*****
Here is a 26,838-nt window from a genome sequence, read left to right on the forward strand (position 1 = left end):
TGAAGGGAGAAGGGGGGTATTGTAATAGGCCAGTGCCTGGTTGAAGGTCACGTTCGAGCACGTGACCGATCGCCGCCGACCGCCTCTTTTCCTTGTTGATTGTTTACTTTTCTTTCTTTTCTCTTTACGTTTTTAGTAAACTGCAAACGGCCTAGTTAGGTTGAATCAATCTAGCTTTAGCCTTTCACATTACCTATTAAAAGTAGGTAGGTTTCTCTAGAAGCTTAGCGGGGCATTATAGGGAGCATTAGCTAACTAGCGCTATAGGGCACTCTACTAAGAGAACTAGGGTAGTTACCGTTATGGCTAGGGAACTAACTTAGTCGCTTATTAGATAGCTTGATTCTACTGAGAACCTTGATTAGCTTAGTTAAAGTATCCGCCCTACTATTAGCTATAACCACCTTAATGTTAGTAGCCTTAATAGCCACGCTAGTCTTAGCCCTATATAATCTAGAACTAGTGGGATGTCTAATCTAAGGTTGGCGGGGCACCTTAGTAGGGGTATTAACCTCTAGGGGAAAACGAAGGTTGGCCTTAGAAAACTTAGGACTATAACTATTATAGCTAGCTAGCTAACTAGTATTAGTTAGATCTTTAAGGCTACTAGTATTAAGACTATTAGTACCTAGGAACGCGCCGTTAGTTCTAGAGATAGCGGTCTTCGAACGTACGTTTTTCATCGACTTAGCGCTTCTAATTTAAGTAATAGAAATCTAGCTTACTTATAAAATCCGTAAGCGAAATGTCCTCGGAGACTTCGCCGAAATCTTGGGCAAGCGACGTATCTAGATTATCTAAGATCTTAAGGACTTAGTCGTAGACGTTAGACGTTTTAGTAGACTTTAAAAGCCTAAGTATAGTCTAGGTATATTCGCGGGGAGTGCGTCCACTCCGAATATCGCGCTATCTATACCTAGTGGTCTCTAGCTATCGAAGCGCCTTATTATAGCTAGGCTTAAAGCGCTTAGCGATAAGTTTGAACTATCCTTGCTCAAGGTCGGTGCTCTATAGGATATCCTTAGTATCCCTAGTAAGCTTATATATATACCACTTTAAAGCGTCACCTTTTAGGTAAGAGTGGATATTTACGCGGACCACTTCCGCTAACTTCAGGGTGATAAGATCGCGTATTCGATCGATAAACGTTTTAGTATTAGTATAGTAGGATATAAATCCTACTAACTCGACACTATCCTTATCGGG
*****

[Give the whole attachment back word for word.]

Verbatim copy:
Here is a 26,838-nt window from a genome sequence, read left to right on the forward strand (position 1 = left end):
TGAAGGGAGAAGGGGGGTATTGTAATAGGCCAGTGCCTGGTTGAAGGTCACGTTCGAGCACGTGACCGATCGCCGCCGACCGCCTCTTTTCCTTGTTGATTGTTTACTTTTCTTTCTTTTCTCTTTACGTTTTTAGTAAACTGCAAACGGCCTAGTTAGGTTGAATCAATCTAGCTTTAGCCTTTCACATTACCTATTAAAAGTAGGTAGGTTTCTCTAGAAGCTTAGCGGGGCATTATAGGGAGCATTAGCTAACTAGCGCTATAGGGCACTCTACTAAGAGAACTAGGGTAGTTACCGTTATGGCTAGGGAACTAACTTAGTCGCTTATTAGATAGCTTGATTCTACTGAGAACCTTGATTAGCTTAGTTAAAGTATCCGCCCTACTATTAGCTATAACCACCTTAATGTTAGTAGCCTTAATAGCCACGCTAGTCTTAGCCCTATATAATCTAGAACTAGTGGGATGTCTAATCTAAGGTTGGCGGGGCACCTTAGTAGGGGTATTAACCTCTAGGGGAAAACGAAGGTTGGCCTTAGAAAACTTAGGACTATAACTATTATAGCTAGCTAGCTAACTAGTATTAGTTAGATCTTTAAGGCTACTAGTATTAAGACTATTAGTACCTAGGAACGCGCCGTTAGTTCTAGAGATAGCGGTCTTCGAACGTACGTTTTTCATCGACTTAGCGCTTCTAATTTAAGTAATAGAAATCTAGCTTACTTATAAAATCCGTAAGCGAAATGTCCTCGGAGACTTCGCCGAAATCTTGGGCAAGCGACGTATCTAGATTATCTAAGATCTTAAGGACTTAGTCGTAGACGTTAGACGTTTTAGTAGACTTTAAAAGCCTAAGTATAGTCTAGGTATATTCGCGGGGAGTGCGTCCACTCCGAATATCGCGCTATCTATACCTAGTGGTCTCTAGCTATCGAAGCGCCTTATTATAGCTAGGCTTAAAGCGCTTAGCGATAAGTTTGAACTATCCTTGCTCAAGGTCGGTGCTCTATAGGATATCCTTAGTATCCCTAGTAAGCTTATATATATACCACTTTAAAGCGTCACCTTTTAGGTAAGAGTGGATATTTACGCGGACCACTTCCGCTAACTTCAGGGTGATAAGATCGCGTATTCGATCGATAAACGTTTTAGTATTAGTATAGTAGGATATAAATCCTACTAACTCGACACTATCCTTATCGGG